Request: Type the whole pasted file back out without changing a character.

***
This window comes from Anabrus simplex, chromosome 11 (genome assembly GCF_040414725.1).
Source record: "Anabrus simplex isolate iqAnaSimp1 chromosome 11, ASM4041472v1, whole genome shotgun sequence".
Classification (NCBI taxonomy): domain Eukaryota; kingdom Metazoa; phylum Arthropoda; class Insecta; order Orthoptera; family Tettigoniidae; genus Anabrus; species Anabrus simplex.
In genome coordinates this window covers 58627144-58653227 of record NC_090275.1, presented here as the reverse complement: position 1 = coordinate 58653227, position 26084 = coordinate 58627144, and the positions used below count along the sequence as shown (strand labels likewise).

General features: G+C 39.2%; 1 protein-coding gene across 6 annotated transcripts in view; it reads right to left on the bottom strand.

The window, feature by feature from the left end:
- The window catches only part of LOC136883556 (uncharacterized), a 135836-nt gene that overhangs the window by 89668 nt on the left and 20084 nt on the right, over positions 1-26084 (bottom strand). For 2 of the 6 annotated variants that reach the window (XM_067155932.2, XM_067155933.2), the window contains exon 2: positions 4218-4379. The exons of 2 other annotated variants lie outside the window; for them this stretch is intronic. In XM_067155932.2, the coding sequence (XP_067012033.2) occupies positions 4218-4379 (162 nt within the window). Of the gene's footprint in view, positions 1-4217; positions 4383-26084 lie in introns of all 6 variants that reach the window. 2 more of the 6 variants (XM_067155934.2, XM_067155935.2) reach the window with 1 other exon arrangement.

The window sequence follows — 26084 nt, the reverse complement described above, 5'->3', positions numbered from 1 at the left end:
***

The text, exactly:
This window comes from Anabrus simplex, chromosome 11 (genome assembly GCF_040414725.1).
Source record: "Anabrus simplex isolate iqAnaSimp1 chromosome 11, ASM4041472v1, whole genome shotgun sequence".
Classification (NCBI taxonomy): domain Eukaryota; kingdom Metazoa; phylum Arthropoda; class Insecta; order Orthoptera; family Tettigoniidae; genus Anabrus; species Anabrus simplex.
In genome coordinates this window covers 58627144-58653227 of record NC_090275.1, presented here as the reverse complement: position 1 = coordinate 58653227, position 26084 = coordinate 58627144, and the positions used below count along the sequence as shown (strand labels likewise).

General features: G+C 39.2%; 1 protein-coding gene across 6 annotated transcripts in view; it reads right to left on the bottom strand.

The window, feature by feature from the left end:
- The window catches only part of LOC136883556 (uncharacterized), a 135836-nt gene that overhangs the window by 89668 nt on the left and 20084 nt on the right, over positions 1-26084 (bottom strand). For 2 of the 6 annotated variants that reach the window (XM_067155932.2, XM_067155933.2), the window contains exon 2: positions 4218-4379. The exons of 2 other annotated variants lie outside the window; for them this stretch is intronic. In XM_067155932.2, the coding sequence (XP_067012033.2) occupies positions 4218-4379 (162 nt within the window). Of the gene's footprint in view, positions 1-4217; positions 4383-26084 lie in introns of all 6 variants that reach the window. 2 more of the 6 variants (XM_067155934.2, XM_067155935.2) reach the window with 1 other exon arrangement.

The window sequence follows — 26084 nt, the reverse complement described above, 5'->3', positions numbered from 1 at the left end: